Medicine and “new world”: practice of medicine changed because of Internet; problem with managed care and insurance companies paying only limited amount; medicine no longer service, but commodity (reason for frustration in medicine); commodity sells because of price; must create value for patients; must create experience for patients
Creating value for patients: improve support, eg, new hardware and software, new billing and booking systems, install computer imaging, evaluate efficiency, improve teamwork; done by creating unique methods to support backstage and developing them through teamwork and coordination (results in increased productivity); look at frontstage to determine how to improve uniqueness of patient experience; rule for backstage/frontstage method — create unique methods to support practice and develop them through teamwork and coordination (backstage); create unique process supported by unique methods to create unique experience for patients; package experience and increase value (results in increased revenues); cannot happen in nonentrepreneural setting where growth of revenues and control of overhead not possible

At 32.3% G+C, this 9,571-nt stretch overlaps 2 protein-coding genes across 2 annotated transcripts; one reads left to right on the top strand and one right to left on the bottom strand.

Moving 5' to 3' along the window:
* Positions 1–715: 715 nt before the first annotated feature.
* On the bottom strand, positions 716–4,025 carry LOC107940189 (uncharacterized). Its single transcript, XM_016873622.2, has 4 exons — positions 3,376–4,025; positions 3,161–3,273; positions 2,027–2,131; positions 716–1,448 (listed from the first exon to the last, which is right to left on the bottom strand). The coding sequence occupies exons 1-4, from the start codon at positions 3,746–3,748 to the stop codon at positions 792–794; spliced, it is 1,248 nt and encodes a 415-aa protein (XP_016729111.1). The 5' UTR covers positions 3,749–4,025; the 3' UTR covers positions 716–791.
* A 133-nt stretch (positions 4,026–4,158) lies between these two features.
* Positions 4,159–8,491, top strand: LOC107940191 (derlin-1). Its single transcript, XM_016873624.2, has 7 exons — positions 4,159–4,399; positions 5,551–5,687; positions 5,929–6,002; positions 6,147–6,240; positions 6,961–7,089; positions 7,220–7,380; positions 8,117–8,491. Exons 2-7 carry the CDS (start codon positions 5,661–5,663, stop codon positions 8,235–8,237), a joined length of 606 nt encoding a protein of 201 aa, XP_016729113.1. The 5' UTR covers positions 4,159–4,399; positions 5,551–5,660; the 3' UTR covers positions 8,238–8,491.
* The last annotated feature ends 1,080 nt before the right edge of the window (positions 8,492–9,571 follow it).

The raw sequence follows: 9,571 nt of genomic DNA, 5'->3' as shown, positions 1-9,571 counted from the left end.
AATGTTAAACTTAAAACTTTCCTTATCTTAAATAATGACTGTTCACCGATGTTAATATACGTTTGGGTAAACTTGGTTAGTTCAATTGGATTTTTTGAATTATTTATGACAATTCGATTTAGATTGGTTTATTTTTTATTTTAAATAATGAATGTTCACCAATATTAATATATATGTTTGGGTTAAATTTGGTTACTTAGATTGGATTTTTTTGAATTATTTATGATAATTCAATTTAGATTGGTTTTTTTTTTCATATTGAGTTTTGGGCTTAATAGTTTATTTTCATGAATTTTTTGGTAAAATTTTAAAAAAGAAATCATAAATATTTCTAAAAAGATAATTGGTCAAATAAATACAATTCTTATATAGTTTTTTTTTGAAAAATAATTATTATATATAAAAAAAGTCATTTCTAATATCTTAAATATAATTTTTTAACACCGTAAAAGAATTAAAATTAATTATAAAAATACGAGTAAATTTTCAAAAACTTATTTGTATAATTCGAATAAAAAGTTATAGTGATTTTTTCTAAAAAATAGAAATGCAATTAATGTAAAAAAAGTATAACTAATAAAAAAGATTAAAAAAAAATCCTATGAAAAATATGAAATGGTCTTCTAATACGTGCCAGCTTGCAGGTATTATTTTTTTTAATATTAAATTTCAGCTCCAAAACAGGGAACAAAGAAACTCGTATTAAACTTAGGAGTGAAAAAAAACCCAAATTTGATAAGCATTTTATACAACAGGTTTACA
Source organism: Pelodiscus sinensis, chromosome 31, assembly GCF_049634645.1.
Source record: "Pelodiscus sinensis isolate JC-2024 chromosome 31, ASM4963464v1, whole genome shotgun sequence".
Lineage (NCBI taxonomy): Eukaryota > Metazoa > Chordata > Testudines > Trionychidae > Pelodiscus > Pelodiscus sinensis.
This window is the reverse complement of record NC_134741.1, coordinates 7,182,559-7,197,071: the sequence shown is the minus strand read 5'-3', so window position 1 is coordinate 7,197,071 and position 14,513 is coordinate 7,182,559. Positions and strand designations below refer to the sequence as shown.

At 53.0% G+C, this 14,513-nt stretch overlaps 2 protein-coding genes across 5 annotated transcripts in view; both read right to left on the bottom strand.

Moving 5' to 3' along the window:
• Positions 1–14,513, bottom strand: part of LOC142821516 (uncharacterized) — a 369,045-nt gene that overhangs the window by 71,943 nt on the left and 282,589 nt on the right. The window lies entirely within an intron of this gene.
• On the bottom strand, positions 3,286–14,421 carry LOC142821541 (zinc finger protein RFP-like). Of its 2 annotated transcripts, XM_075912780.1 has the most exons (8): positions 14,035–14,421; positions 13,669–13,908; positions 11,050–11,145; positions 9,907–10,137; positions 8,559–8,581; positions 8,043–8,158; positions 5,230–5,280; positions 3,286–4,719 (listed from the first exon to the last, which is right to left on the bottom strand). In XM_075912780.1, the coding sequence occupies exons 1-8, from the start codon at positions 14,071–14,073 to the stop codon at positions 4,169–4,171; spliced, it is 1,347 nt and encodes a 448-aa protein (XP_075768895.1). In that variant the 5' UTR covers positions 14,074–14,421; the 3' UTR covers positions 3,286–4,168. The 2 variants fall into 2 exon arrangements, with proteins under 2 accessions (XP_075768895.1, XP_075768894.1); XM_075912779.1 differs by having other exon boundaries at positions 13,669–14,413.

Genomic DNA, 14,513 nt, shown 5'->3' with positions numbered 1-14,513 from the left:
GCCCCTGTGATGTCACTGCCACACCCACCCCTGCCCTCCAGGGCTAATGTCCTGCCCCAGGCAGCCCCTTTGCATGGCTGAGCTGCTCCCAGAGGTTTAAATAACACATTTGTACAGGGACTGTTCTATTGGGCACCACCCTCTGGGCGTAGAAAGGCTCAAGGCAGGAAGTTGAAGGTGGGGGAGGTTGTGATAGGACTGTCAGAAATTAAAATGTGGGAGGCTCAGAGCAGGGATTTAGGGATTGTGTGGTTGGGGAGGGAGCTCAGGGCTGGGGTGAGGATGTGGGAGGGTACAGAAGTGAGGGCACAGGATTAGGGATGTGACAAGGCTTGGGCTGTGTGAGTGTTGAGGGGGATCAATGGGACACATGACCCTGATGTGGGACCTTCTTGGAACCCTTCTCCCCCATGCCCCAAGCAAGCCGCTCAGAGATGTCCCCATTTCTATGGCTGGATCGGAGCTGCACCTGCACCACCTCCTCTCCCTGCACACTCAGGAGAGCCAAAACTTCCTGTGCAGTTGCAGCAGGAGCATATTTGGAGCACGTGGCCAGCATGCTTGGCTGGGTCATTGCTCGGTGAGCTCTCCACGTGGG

Gratitude: many people enjoy many successes in life, but true happiness and contentment eludes them; gratitude necessary for happiness; gratitude principle — identify major accomplishments in life; identify small successes of day; take moment to enjoy feeling; every night, think of 5 positive things that happened during day; be grateful every day for life you live; celebrate successes